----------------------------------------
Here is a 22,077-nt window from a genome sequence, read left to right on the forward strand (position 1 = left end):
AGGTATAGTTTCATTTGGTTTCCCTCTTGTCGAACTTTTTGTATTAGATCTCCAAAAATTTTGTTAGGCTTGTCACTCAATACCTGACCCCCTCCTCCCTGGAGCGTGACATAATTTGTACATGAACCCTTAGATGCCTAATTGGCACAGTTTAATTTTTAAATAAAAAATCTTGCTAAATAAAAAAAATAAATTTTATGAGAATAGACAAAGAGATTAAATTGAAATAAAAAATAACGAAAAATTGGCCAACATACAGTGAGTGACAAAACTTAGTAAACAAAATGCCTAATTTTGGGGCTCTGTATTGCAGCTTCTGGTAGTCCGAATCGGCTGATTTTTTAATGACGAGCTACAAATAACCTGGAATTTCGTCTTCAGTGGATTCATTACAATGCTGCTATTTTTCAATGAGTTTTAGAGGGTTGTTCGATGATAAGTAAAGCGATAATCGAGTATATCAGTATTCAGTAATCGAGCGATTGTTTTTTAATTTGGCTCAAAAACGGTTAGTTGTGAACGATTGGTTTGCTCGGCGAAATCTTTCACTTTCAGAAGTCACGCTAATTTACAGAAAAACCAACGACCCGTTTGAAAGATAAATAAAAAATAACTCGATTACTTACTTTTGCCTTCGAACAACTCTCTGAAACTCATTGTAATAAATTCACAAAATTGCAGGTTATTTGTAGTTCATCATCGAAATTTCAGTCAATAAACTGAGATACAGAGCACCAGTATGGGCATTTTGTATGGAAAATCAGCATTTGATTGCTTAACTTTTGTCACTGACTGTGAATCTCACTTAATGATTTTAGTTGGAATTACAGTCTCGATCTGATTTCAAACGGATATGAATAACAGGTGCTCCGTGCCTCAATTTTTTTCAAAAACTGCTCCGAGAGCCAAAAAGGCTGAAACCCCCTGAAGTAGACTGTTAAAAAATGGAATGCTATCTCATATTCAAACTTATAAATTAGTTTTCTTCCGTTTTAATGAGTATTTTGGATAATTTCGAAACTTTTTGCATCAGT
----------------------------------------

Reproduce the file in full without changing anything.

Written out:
Here is a 22,077-nt window from a genome sequence, read left to right on the forward strand (position 1 = left end):
AGGTATAGTTTCATTTGGTTTCCCTCTTGTCGAACTTTTTGTATTAGATCTCCAAAAATTTTGTTAGGCTTGTCACTCAATACCTGACCCCCTCCTCCCTGGAGCGTGACATAATTTGTACATGAACCCTTAGATGCCTAATTGGCACAGTTTAATTTTTAAATAAAAAATCTTGCTAAATAAAAAAAATAAATTTTATGAGAATAGACAAAGAGATTAAATTGAAATAAAAAATAACGAAAAATTGGCCAACATACAGTGAGTGACAAAACTTAGTAAACAAAATGCCTAATTTTGGGGCTCTGTATTGCAGCTTCTGGTAGTCCGAATCGGCTGATTTTTTAATGACGAGCTACAAATAACCTGGAATTTCGTCTTCAGTGGATTCATTACAATGCTGCTATTTTTCAATGAGTTTTAGAGGGTTGTTCGATGATAAGTAAAGCGATAATCGAGTATATCAGTATTCAGTAATCGAGCGATTGTTTTTTAATTTGGCTCAAAAACGGTTAGTTGTGAACGATTGGTTTGCTCGGCGAAATCTTTCACTTTCAGAAGTCACGCTAATTTACAGAAAAACCAACGACCCGTTTGAAAGATAAATAAAAAATAACTCGATTACTTACTTTTGCCTTCGAACAACTCTCTGAAACTCATTGTAATAAATTCACAAAATTGCAGGTTATTTGTAGTTCATCATCGAAATTTCAGTCAATAAACTGAGATACAGAGCACCAGTATGGGCATTTTGTATGGAAAATCAGCATTTGATTGCTTAACTTTTGTCACTGACTGTGAATCTCACTTAATGATTTTAGTTGGAATTACAGTCTCGATCTGATTTCAAACGGATATGAATAACAGGTGCTCCGTGCCTCAATTTTTTTCAAAAACTGCTCCGAGAGCCAAAAAGGCTGAAACCCCCTGAAGTAGACTGTTAAAAAATGGAATGCTATCTCATATTCAAACTTATAAATTAGTTTTCTTCCGTTTTAATGAGTATTTTGGATAATTTCGAAACTTTTTGCATCAGT